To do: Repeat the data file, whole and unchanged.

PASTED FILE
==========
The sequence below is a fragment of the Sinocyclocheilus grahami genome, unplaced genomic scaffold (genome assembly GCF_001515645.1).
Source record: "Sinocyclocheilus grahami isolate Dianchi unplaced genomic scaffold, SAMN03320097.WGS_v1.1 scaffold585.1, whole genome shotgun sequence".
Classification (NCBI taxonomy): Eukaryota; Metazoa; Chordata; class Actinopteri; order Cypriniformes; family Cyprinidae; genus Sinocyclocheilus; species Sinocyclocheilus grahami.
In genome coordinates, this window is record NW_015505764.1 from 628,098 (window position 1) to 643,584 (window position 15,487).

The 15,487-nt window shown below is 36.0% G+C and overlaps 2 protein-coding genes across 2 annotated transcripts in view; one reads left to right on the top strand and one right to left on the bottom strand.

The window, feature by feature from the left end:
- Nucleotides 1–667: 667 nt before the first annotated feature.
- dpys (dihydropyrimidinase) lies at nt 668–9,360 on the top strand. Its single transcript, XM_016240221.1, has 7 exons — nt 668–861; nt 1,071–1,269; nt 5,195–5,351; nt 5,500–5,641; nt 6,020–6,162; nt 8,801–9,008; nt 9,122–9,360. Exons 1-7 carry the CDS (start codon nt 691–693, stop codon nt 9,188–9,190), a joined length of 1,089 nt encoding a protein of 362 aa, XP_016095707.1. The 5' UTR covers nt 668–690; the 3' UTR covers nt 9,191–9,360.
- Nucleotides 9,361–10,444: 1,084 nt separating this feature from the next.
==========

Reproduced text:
The sequence below is a fragment of the Sinocyclocheilus grahami genome, unplaced genomic scaffold (genome assembly GCF_001515645.1).
Source record: "Sinocyclocheilus grahami isolate Dianchi unplaced genomic scaffold, SAMN03320097.WGS_v1.1 scaffold585.1, whole genome shotgun sequence".
Classification (NCBI taxonomy): Eukaryota; Metazoa; Chordata; class Actinopteri; order Cypriniformes; family Cyprinidae; genus Sinocyclocheilus; species Sinocyclocheilus grahami.
In genome coordinates, this window is record NW_015505764.1 from 628,098 (window position 1) to 643,584 (window position 15,487).

The 15,487-nt window shown below is 36.0% G+C and overlaps 2 protein-coding genes across 2 annotated transcripts in view; one reads left to right on the top strand and one right to left on the bottom strand.

The window, feature by feature from the left end:
- Nucleotides 1–667: 667 nt before the first annotated feature.
- dpys (dihydropyrimidinase) lies at nt 668–9,360 on the top strand. Its single transcript, XM_016240221.1, has 7 exons — nt 668–861; nt 1,071–1,269; nt 5,195–5,351; nt 5,500–5,641; nt 6,020–6,162; nt 8,801–9,008; nt 9,122–9,360. Exons 1-7 carry the CDS (start codon nt 691–693, stop codon nt 9,188–9,190), a joined length of 1,089 nt encoding a protein of 362 aa, XP_016095707.1. The 5' UTR covers nt 668–690; the 3' UTR covers nt 9,191–9,360.
- Nucleotides 9,361–10,444: 1,084 nt separating this feature from the next.